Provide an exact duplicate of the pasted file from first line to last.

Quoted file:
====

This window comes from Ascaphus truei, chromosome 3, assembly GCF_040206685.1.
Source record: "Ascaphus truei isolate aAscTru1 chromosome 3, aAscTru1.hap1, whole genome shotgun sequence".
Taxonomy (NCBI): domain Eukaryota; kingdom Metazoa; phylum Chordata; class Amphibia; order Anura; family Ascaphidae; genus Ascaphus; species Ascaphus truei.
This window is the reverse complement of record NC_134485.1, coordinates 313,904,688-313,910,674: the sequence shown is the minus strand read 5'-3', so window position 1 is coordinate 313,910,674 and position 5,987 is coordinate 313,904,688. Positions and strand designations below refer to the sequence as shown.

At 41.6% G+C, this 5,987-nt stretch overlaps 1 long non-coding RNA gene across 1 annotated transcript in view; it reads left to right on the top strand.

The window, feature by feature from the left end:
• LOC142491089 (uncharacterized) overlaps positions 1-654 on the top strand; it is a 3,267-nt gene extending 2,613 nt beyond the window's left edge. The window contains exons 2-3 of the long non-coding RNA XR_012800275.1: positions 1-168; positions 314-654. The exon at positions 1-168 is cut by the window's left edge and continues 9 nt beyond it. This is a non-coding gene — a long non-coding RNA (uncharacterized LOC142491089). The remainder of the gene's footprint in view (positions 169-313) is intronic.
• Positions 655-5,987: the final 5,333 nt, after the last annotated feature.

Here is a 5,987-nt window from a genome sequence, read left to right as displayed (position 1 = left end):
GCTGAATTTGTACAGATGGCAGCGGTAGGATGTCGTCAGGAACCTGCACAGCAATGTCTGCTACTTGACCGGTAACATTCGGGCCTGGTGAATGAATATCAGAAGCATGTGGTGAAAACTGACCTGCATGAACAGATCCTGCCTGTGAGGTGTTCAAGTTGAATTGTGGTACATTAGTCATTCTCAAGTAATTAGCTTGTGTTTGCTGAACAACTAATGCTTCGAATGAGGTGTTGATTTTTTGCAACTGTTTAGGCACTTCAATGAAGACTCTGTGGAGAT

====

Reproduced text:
This window comes from Ascaphus truei, chromosome 3, assembly GCF_040206685.1.
Source record: "Ascaphus truei isolate aAscTru1 chromosome 3, aAscTru1.hap1, whole genome shotgun sequence".
Taxonomy (NCBI): domain Eukaryota; kingdom Metazoa; phylum Chordata; class Amphibia; order Anura; family Ascaphidae; genus Ascaphus; species Ascaphus truei.
This window is the reverse complement of record NC_134485.1, coordinates 313,904,688-313,910,674: the sequence shown is the minus strand read 5'-3', so window position 1 is coordinate 313,910,674 and position 5,987 is coordinate 313,904,688. Positions and strand designations below refer to the sequence as shown.

At 41.6% G+C, this 5,987-nt stretch overlaps 1 long non-coding RNA gene across 1 annotated transcript in view; it reads left to right on the top strand.

The window, feature by feature from the left end:
• LOC142491089 (uncharacterized) overlaps positions 1-654 on the top strand; it is a 3,267-nt gene extending 2,613 nt beyond the window's left edge. The window contains exons 2-3 of the long non-coding RNA XR_012800275.1: positions 1-168; positions 314-654. The exon at positions 1-168 is cut by the window's left edge and continues 9 nt beyond it. This is a non-coding gene — a long non-coding RNA (uncharacterized LOC142491089). The remainder of the gene's footprint in view (positions 169-313) is intronic.
• Positions 655-5,987: the final 5,333 nt, after the last annotated feature.

Here is a 5,987-nt window from a genome sequence, read left to right as displayed (position 1 = left end):
GCTGAATTTGTACAGATGGCAGCGGTAGGATGTCGTCAGGAACCTGCACAGCAATGTCTGCTACTTGACCGGTAACATTCGGGCCTGGTGAATGAATATCAGAAGCATGTGGTGAAAACTGACCTGCATGAACAGATCCTGCCTGTGAGGTGTTCAAGTTGAATTGTGGTACATTAGTCATTCTCAAGTAATTAGCTTGTGTTTGCTGAACAACTAATGCTTCGAATGAGGTGTTGATTTTTTGCAACTGTTTAGGCACTTCAATGAAGACTCTGTGGAGAT